With Lugar's primary election defeat ending his six terms in the Senate, and with Kerry possibly taking a cabinet position, there could be important changes in the Committee. On the Republican side, Sen. Bob Corker of Tennessee, just re-elected for his second term, is slated to take over the top minority slot. He has an undistinguished, yet positive, record on issues championed by JINSA during his first term, and has to be considered an improvement over Lugar, who invariably adhered to State Department policies. Should Kerry depart, Sen. Barbara Boxer is next in line in seniority. But it is believed that the Senator from California would probably want to retain her chairmanship of the Environment and Public Works Committee. This could make Sen. Menendez chairman, a possibility that is definitely worth watching. What we do know already is that retiring Senators Joe Lieberman* and John Kyl* will be sorely missed.

 

With regard to the direction of the White House over the next four years, conventional wisdom holds that attention will first have to be paid to America's worsening economic situation and the impending "fiscal cliff" before the pursuit of dramatic foreign policy initiatives. But since the rest of the world won't go away, important decisions will have to be made. How prominent the Middle East will be as President Obama seeks to create his legacy is an open question. Right now, it is not known how much time and energy the president will have or want to devote to foreign policy problems as part of his legacy.

 

The number one national security problem looming is the prospect of a nuclear-armed Iran. With President Obama's reluctance to use force and engage our troops in yet another conflict, support for any military action by Israel will surely be lacking. Instead, we can expect a high-priority effort by the White House to work out some kind of accommodation with Tehran. But with the Iranian regime's record of interminable negotiations and cheating, such an approach poses great uncertainties for genuine success. Given Iran's unremitting active hostility to U.S. interests, its widespread support of terrorism, and, of course, its enmity to "the Zionist entity," any deal that could be negotiated must be seen as a leap of faith.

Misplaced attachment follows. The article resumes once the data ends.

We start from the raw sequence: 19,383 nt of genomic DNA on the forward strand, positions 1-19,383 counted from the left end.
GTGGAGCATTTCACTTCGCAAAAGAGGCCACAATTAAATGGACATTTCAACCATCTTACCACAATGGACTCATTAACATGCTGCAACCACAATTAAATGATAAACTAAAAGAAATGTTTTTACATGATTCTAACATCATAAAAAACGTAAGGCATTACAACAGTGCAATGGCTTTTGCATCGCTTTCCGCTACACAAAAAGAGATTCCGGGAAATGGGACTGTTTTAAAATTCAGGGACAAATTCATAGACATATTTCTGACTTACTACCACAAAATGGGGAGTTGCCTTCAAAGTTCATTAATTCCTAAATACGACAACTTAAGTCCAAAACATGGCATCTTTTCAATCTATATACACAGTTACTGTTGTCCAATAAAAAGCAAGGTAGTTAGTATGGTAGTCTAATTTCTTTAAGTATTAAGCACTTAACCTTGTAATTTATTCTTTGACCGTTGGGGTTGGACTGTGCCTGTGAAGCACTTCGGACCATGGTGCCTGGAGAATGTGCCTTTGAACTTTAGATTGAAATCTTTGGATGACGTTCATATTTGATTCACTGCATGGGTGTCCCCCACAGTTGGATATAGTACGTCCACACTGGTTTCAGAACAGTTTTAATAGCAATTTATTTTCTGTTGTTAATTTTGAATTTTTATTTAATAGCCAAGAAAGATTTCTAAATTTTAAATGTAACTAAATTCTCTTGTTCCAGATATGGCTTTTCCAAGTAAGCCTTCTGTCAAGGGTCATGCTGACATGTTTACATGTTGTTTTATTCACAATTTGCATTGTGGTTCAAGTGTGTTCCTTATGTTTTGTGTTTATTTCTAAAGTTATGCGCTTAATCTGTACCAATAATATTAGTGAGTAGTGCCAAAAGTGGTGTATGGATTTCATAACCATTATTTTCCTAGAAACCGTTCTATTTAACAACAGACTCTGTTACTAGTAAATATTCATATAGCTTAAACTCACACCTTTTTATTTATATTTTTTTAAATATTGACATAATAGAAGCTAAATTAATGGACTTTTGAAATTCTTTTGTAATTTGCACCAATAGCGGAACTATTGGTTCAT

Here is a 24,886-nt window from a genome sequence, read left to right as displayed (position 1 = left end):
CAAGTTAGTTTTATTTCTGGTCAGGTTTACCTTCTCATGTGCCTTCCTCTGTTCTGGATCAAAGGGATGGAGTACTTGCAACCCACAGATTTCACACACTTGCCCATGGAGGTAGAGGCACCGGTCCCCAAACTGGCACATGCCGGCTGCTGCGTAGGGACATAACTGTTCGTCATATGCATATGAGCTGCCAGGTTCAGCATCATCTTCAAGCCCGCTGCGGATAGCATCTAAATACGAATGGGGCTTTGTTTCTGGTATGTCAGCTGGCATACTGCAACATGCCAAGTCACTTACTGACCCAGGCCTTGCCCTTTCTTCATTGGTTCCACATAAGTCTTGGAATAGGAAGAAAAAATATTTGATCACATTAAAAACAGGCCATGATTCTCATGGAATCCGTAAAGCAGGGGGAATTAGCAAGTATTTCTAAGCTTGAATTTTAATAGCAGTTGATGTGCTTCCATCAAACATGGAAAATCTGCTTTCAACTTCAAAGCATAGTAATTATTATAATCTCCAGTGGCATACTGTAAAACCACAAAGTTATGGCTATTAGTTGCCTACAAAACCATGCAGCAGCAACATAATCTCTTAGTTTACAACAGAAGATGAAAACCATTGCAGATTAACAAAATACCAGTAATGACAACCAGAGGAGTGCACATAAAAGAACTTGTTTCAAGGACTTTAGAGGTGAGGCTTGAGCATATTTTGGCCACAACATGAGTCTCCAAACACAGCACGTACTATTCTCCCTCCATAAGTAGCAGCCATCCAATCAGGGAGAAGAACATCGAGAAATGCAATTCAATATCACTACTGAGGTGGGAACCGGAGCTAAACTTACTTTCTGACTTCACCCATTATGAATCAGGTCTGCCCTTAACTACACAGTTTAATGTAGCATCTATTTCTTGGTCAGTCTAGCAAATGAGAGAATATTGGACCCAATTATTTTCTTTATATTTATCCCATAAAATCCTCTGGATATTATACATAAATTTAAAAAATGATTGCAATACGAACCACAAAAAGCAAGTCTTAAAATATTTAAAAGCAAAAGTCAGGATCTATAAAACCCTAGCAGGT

Close by geographically, the White House also has Syria, Libya, Iraq, Afghanistan, Saudi Arabia, and Egypt to worry about right now. Does this necessarily mean abandonment of plans to pressure Israel into an agreement with the Palestinians? In the short run, most probably yes. Given all the other serious issues President Obama must deal with, and with scant indication that the rifts with the Palestinians can be ended (along with continuing incitement and violence against Israel), one can hope that promoting a sham peace agreement a la Oslo - is not in the White House's legacy playbook.

 

Further afield, we can anticipate seeing some of the "flexibility" toward Russia that the president promised with regard to arms control and nuclear non-proliferation. Despite the White House's pivot to the Pacific we should expect a very cautious policy toward China given Beijing's holding of an increasing share of American debt. But the larger question here is how realistic is it to be able to pivot away from the pressing problems in the Middle East?

 

In the foreign policy arena where a president, not facing re-election, can act more independently from the electorate and from Congress, there is always the fear that he can abandon the pursuit of domestic accomplishment to go for a home run in the foreign policy field. Our Israeli friends must hope that they are not part of this calculus.  

 

Cautious pessimism is perhaps the wisest stance to take in predicting what the next four years will actually mean for America, our allies, and the rest of the world. We certainly do live "in interesting times"!

 

* recipient of JINSA's Henry M. Jackson Distinguished Service Award